We heard about a Buzzword user recently who happily created a document on-line and after getting through the first draft, he promptly exported the document to a Word file and sent it to his collaborators as an email attachment.
Old work habits, it seems, are hard to overcome.
This is reminiscent of the joke about the guy who brought his new chainsaw back to the hardware store because it didn’t work half as efficiently as his old saw. When the store clerk powered up the saw to check its operation, the owner jumped back and yelled, “what’s that noise?”.
On-line collaboration applications like Buzzword offer a new, more powerful way to work together, but many people continue to use it as an old-fashioned word processor.
We’ve discovered that some of the avant-garde in on-line collaboration reside in education, where a new generation of students and teachers regularly work together, not in isolation as in former generations of school work (it’s sometimes said that, formerly in schools, there was another word for collaboration: “cheating”).
Creative teachers have latched onto Buzzword and reported dramatic changes in how they interact with their students throughout the writing process. And students interact with each other – peer editing has gained new life as a valuable approach to learning writing. We’ve heard teachers report that the quality of students’ writing has improved dramatically, simply by knowing there were collaborators there to help and comment throughout the process.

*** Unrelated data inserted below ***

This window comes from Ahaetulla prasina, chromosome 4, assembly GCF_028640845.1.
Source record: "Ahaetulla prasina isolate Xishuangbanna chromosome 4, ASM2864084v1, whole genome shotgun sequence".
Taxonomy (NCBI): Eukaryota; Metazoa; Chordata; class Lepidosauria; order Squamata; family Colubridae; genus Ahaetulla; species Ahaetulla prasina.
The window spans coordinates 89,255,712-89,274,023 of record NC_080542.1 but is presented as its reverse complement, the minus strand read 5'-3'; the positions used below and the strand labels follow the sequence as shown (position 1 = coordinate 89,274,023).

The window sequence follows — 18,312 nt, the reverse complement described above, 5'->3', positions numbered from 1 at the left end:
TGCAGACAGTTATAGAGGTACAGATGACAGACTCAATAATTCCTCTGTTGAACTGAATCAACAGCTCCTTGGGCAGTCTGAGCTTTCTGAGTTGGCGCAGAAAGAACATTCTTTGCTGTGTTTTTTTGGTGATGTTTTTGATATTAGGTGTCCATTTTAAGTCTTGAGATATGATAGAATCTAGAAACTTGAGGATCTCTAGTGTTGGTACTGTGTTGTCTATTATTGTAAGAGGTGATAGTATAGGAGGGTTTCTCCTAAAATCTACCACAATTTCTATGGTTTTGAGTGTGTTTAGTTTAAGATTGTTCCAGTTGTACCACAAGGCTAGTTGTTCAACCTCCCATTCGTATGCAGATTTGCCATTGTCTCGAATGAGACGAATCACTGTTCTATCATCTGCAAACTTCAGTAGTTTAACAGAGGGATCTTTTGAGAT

We’ve also heard that by using Buzzword, on-time submissions have improved. For one thing, we know that dogs can’t eat the homework that is done in Buzzword.
Teach Your Parents Well
As with many other recent evolutions in technology, the younger generation is leading the way, showing their parents and older “knowledge workers” more efficient ways to work. Instant Messaging, social networks, photo-sharing – and now document collaboration.
So we have a request for the avant-garde students out there: try sharing a written homework assignment with a parent. You might get some good grammar or style advice. And, you might just introduce them to a new way of working.